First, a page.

Written by Linda Cahan for Spa Retailer Magazine
Customers want what they want — and they want it for the same
price as on-the-floor units. Remember buying a car and adding
goodies one-by-one rather than buying a package? Customers now
want to do that with their spas.
Combine that need for control with integrated sound systems, jet
and water-temperature controls, and sophisticated circuit boards, and
you get customers who want everything they saw online.
Electronics allow you to customize the visual shopping experience
for your customers as well. Nothing says “future” quite like electronics.
The spas in your stores are becoming more complicated and
electronically sophisticated. But are you adding electronics into your
stores as well?
Brian Dyches is a partner with OpenEye Global, a leading Digital
Experience Design Agency in the United States. Well-versed in the
pool and spa industry and as a designer and consultant, Dyches has
worked with numerous retailers around North America. He designed
an award-winning Hot Springs Spa store and worked with Dimension
One on its retail brand program. He has also spoken frequently in the
industry on retail design and digital branding. Dyches suggests that
if you’re adding just one digital element, start with a monitor behind
the service desk or cash wrap. The other ideal location is if you have a
dedicated soak room with a wall. You have a captive audience in this
A good 50-second (looped) presentation will showcase your work,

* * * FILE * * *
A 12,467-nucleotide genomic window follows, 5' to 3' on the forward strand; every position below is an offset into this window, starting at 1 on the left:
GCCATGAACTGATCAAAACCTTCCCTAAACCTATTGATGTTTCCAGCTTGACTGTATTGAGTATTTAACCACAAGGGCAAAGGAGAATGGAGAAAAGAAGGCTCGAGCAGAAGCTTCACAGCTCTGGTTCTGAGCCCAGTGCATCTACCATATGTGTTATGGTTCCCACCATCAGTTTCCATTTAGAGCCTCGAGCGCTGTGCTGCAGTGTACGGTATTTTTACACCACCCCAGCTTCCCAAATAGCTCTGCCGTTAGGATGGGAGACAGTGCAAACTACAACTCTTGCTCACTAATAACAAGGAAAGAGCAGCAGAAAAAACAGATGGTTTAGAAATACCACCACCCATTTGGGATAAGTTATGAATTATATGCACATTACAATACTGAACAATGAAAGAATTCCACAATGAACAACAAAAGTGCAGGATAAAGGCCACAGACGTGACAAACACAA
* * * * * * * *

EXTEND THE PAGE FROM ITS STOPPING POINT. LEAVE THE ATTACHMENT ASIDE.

increase the believability and authenticity of your brand and begin to
build customer engagement while creating loyalty. Make
sure you tell a great visual story. This is your in-store
advertising. The actual technology needed is a digital
monitor and a media player. These give you the opportunity
and ability to create digital content on your own.
Anne Marie Luthro, owner of AML Insights, has
spent the last 20 years focusing a critical eye on all
things retail- and shopper-centric. She has spent two
decades studying the environmental factors that influence
purchasing decisions and the psychology of shopping
behavior. This research has earned Luthro a reputation
as a leading authority in the industry of retail design.
Luthro loves in-store video as well and knows it
makes the shopping experience very contemporary. But
she prefers to see it on tablets in a minimum of three to
four locations around your spas. She stresses how visually
entertaining and important a visual guide on a tablet can
be to showing how a spa unit looks in different environ-
ments. The content on the iPad/tablet can sell not just
your products but also your expertise, installation and
other services you provide. For example: This is how this
unit looks in a gazebo, in the home, the backyard, with
a built-in deck, etc. This type of content helps put
the shopper in that experience. This also gives you an
opportunity to upsell accessories as well as any unique
installations your company offers.
Both Dyches and Luthro say content is king. If you
do something amateurish, it will downgrade people’s
perceptions about your ability to sell, knowledge of your
products, and your ability to successfully install and